Roshan Rahnama remembers a client call several years ago, during which the early morning sky over her San Francisco home turned a discomforting hue.

“We started really early, so it was dark outside. But hours later, around 9 or 10 a.m., it was still dark outside,” she recalls. “When we looked out the window, the sky was orange and it was because of the wildfires.”

The words she uses now to describe the situation and the unease it created in her: “so apocalyptic.”

As she spoke, Rahnama, SVP of commercial and public health strategy at McCann Global Health, was enduring an equally terrifying series of weather events: the bomb cyclones, torrential downpours and flooding that assaulted California in January. She now begins her day by posing a series of questions she never thought she’d have to ask: Will she be able to take a walk outside? Is her home at risk of imminent disaster?

While the physical evidence of natural disasters, such as the recent torrential rain and flooding in California, are entirely apparent, the mental toll can sometimes be just as worse — and linger for years. Source: Getty Images.

“In California, it used to be about earthquakes and now it’s become fires and floods,” she laments, referencing the weather-related anxiety she and many of her neighbors have learned to live with. “It’s a part of our everyday lives now — and it’s terrible in terms of its effect on mental health.”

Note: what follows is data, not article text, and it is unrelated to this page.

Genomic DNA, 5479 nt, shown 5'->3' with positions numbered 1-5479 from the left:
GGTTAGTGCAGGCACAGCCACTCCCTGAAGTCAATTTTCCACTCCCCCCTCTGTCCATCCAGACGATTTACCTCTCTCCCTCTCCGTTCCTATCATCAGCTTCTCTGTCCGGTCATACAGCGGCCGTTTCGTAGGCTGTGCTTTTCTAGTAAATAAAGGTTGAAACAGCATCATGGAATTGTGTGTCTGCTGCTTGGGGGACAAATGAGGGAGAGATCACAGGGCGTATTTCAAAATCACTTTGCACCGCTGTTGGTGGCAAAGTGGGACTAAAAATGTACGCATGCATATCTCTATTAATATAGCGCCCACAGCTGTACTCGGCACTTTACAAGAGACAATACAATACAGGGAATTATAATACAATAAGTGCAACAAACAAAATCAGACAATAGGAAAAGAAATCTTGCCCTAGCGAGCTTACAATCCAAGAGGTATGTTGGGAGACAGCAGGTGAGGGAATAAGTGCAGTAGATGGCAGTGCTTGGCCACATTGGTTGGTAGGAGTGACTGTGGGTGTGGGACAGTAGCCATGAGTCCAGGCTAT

Climate anxiety, a phrase coined to encapsulate the mental health issues stemming from climate change, is becoming increasingly visible in the U.S. and around the globe. The only surprise, frankly, is that it took so long for psychiatrists and other clinicians to put a name to it.

“When people face a disaster, they can experience a sense of powerlessness,” notes Dr. Gagandeep Singh, a psychiatrist and the chief medical officer at Phoenix-based Mercy Care. “It can disrupt their social networks and increase the chances of post-traumatic stress disorder, depression or anxiety.”

By way of example, Singh pointed to significant wildfires that tore across Arizona in 2022, particularly near Flagstaff, that forced hundreds of people to evacuate: “It’s the suddenness of it that affects people,” he continues. “It leaves them feeling unprepared, isolated and overwhelmed.”

The obvious problem is that wildfires and other incidences of extreme weather are occurring more frequently — and often with more intensity. And it’s becoming harder and harder to find refuge: More than 40% of Americans now live in a county recently affected by severe weather, in the form of fire, flood, hurricane, landslide or other natural disaster, according to a 2022 Washington Post analysis.

Flooding is nearly a daily occurrence in the U.S., according to The Pew Charitable Trusts. To the surprise of exactly no one, the last eight years were the hottest on record, according to new data from the European Union’s Copernicus Climate Change Service.